- How to deploy a scripted application installation with SCCM 2012 - Mon, Sep 23 2013
- How to deploy an MSI package with SCCM 2012 - Mon, Aug 19 2013
- SCCM 2007 – General client troubleshooting tips - Tue, Aug 6 2013
In Part 2 of this article I will attempt to provide a high-level overview of Security Roles and Security Scopes. Configuration Manager 2012 wraps this up into what is called “Role-Based Administration” or “Role-Based Access Control” (RBAC). This is a topic too big to cover in one article, so I will provide additional resource links at the end so you can continue to explore this in more detail.
SCCM 2012 Security Roles
Basically, Security Roles are templates for granting rights, and Security Scopes are templates for describing what the Security Roles can access. There are quite a few built-in Security Roles in SCCM 2012, such as:
- Application Administrator
- Application Author
- Application Deployment Manager
- Asset Manager
- Compliance Settings Manager
- Endpoint Protection Manager
- Infrastructure Administrator
- Operating System Deployment Manager
- Operations Administrator
- Read-only Analyst
- Remote Tools Operator
- Security Administrator
- Software Update Manager
- Full Administrator
As you can see, they’ve thought of just about everything. However, no one-size-fits-all model works in the real world, so they provide you with the tools to copy and create Security Roles as well. You cannot change permissions settings, delete or export the built-in Security Roles shown above, but you can configure them on your own custom Security Roles. You can also copy the above built-in Roles to create your own using a baseline to work with.
Be careful with combining Roles, as it doesn’t always work as well as you might expect. Microsoft provides “best practices” guidelines to help administrators get the most from their products, and one of their recommendations is to be as sparing as possible with creating new Roles. For example, if you want to grant rights to both create and deploy applications, to a particular group of users, it would be better to add the users (or groups) to the “Application Author” and “Application Deployment Manager” Roles, than to join these Roles into a new hybrid Role.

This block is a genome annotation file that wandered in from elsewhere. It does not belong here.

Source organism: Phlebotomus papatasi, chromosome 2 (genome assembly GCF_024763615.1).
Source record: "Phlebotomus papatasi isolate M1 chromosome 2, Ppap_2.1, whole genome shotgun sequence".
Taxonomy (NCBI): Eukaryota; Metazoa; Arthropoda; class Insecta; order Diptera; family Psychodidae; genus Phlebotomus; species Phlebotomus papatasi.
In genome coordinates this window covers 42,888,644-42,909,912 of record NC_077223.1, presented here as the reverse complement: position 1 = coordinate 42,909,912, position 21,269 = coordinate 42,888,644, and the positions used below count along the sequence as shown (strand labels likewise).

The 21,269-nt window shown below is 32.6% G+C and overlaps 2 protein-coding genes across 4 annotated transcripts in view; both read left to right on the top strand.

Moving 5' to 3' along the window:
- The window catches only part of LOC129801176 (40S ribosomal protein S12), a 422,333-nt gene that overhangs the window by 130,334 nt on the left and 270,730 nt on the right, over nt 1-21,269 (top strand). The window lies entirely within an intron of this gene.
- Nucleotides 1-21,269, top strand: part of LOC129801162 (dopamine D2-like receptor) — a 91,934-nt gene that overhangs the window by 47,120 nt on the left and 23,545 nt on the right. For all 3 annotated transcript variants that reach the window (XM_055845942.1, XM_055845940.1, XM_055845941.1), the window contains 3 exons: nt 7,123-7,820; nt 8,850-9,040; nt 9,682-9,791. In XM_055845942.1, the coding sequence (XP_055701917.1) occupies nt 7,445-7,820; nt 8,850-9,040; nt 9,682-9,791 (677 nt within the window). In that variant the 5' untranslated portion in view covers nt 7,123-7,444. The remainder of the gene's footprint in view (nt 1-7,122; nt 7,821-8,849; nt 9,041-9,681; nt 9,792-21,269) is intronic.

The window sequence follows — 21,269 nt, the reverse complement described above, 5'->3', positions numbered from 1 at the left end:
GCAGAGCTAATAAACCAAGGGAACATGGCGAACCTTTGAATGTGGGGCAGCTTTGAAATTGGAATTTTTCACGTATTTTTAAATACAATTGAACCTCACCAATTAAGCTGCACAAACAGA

SCCM 2012 Security Scopes
A Security Scope “establishes security restrictions between the user and object instances” as described by Microsoft. The permissions the user will have with that object instance are determined by their assigned Security Roles.
As with Security Roles, there are built-in Security Scopes, but you can also create custom Security Scopes. Not all Object types can be included in a Security Scope. You can only include the following types:
- Boot Images
- Custom Client Settings
- Distribution Points
- Distribution Point Groups
- Software Update Groups
You can view Security Roles by going into the Administration panel and expanding “Security” and selecting “Security Roles”. Built-in Roles cannot be deleted or modified, but you can copy them to create custom roles.
SCCM 2012 - Security Role
If you open the Properties for an existing Security Role, such as the “Application Administrator” role, the General properties, Administrative Users memberships, and Permissions are all accessible for viewing, provided you have sufficient rights.